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Zack Hutchins
Director of Communications


Governor Pataki vetoes 'budget reform' bill

Governor Pataki announced he has vetoed a controversial "budget reform" bill passed by the Legislature, echoing Business Council concerns that the proposal and an associated amendment to the state Constitution would lead to even higher spending and taxes.

The Governor said the Legislature's proposed changes would return New York State to a 19th-century system of "too much spending, too much borrowing and too much taxation." The legislative plan would also encourage late budgets and could lead to temporary shutdowns of state government, he said.

In late June, when the bill was approved by the Legislature, Business Council President Daniel B. Walsh had urged Governor Pataki to veto the legislation and to oppose the proposed Constitutional amendment. Walsh applauded the Governor's veto decision.

"Instead of preventing late budgets, this proposal would actually reward them -- by turning over to the Legislature the entire budget-writing authority now vested in the Governor, once the Legislature misses the annual deadline," Walsh said.

"The real problem with New York State's budget is it spends too much," he said. "That's why even the nation's most punitive tax burden is not enough to prevent multi-billion-dollar budget gaps, year in and year out. Members of the Senate and Assembly face constant pressure from powerful unions, constituents and others to spend more than the state can afford. Thus, shifting budget power to the Legislature will only make our problems worse."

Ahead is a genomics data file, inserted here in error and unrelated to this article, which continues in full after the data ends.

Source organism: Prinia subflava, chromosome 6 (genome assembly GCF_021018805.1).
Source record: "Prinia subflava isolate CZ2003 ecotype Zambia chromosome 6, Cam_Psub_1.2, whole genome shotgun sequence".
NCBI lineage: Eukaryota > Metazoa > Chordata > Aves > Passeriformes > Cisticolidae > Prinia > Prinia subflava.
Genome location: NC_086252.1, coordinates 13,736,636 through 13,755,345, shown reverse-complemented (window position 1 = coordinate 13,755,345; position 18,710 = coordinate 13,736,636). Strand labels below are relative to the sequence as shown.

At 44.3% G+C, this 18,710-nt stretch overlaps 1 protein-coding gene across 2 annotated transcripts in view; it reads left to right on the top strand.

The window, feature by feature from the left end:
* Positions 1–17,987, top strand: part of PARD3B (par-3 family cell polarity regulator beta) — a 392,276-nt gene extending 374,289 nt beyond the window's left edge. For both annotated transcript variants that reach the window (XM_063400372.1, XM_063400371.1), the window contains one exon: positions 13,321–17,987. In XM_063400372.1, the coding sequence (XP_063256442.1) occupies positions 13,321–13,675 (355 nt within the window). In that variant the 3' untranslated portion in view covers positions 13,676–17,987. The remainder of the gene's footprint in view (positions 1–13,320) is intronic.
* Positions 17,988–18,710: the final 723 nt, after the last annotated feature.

Walsh urged Governor Pataki and the Legislature to "pursue broader change" by calling a Constitutional Convention. Such a convention, he said, could give voters the opportunity to consider changes such as:

"New York State government needs real reform," Walsh said. "We agree with Governor Pataki: The proposed legislation and constitutional amendment are not the changes we need."

In his veto message, Governor Pataki criticized the Legislature's proposal for failing to require adoption of a balanced budget or an explanation of multi-year fiscal impacts.

He said the Legislature's proposal for a contingency budget, when no budget has been adopted by the start of a fiscal year, "encourages late budgets by rewarding the Legislature with broad new budget powers for failing to act." He noted it would also effectively repeal the existing withholding of legislators' pay until the final budget is adopted.

The balance of powers between the governor and the Legislature is the subject of two lawsuits that will be heard by the Court of Appeals November 16. Decisions by the state's highest court are expected in early 2005.